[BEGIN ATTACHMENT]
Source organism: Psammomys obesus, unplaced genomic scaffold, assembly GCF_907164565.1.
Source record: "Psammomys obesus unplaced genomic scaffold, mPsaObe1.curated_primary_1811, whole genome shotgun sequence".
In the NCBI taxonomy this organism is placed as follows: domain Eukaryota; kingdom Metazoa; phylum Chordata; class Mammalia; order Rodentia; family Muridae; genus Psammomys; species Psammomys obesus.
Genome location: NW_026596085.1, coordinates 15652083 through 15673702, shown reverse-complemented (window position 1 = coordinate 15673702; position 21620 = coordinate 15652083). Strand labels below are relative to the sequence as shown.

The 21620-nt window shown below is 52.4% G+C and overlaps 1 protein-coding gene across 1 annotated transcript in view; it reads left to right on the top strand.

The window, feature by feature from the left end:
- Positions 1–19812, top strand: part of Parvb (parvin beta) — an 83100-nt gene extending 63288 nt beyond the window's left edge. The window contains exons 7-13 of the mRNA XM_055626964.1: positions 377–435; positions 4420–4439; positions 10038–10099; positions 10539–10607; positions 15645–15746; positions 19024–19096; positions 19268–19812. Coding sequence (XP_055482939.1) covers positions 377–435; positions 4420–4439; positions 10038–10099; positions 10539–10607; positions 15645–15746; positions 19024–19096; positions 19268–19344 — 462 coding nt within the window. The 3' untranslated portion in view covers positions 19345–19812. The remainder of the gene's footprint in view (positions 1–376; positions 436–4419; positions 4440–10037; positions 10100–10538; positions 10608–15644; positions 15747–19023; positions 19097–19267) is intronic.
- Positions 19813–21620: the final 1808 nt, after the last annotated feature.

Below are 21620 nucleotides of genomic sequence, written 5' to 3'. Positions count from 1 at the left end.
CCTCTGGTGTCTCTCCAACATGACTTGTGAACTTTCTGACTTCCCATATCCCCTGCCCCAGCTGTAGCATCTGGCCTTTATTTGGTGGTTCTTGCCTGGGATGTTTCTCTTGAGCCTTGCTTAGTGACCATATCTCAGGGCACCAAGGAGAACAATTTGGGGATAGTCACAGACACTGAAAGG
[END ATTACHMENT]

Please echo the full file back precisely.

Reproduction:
Source organism: Psammomys obesus, unplaced genomic scaffold, assembly GCF_907164565.1.
Source record: "Psammomys obesus unplaced genomic scaffold, mPsaObe1.curated_primary_1811, whole genome shotgun sequence".
In the NCBI taxonomy this organism is placed as follows: domain Eukaryota; kingdom Metazoa; phylum Chordata; class Mammalia; order Rodentia; family Muridae; genus Psammomys; species Psammomys obesus.
Genome location: NW_026596085.1, coordinates 15652083 through 15673702, shown reverse-complemented (window position 1 = coordinate 15673702; position 21620 = coordinate 15652083). Strand labels below are relative to the sequence as shown.

The 21620-nt window shown below is 52.4% G+C and overlaps 1 protein-coding gene across 1 annotated transcript in view; it reads left to right on the top strand.

The window, feature by feature from the left end:
- Positions 1–19812, top strand: part of Parvb (parvin beta) — an 83100-nt gene extending 63288 nt beyond the window's left edge. The window contains exons 7-13 of the mRNA XM_055626964.1: positions 377–435; positions 4420–4439; positions 10038–10099; positions 10539–10607; positions 15645–15746; positions 19024–19096; positions 19268–19812. Coding sequence (XP_055482939.1) covers positions 377–435; positions 4420–4439; positions 10038–10099; positions 10539–10607; positions 15645–15746; positions 19024–19096; positions 19268–19344 — 462 coding nt within the window. The 3' untranslated portion in view covers positions 19345–19812. The remainder of the gene's footprint in view (positions 1–376; positions 436–4419; positions 4440–10037; positions 10100–10538; positions 10608–15644; positions 15747–19023; positions 19097–19267) is intronic.
- Positions 19813–21620: the final 1808 nt, after the last annotated feature.

Below are 21620 nucleotides of genomic sequence, written 5' to 3'. Positions count from 1 at the left end.
CCTCTGGTGTCTCTCCAACATGACTTGTGAACTTTCTGACTTCCCATATCCCCTGCCCCAGCTGTAGCATCTGGCCTTTATTTGGTGGTTCTTGCCTGGGATGTTTCTCTTGAGCCTTGCTTAGTGACCATATCTCAGGGCACCAAGGAGAACAATTTGGGGATAGTCACAGACACTGAAAGG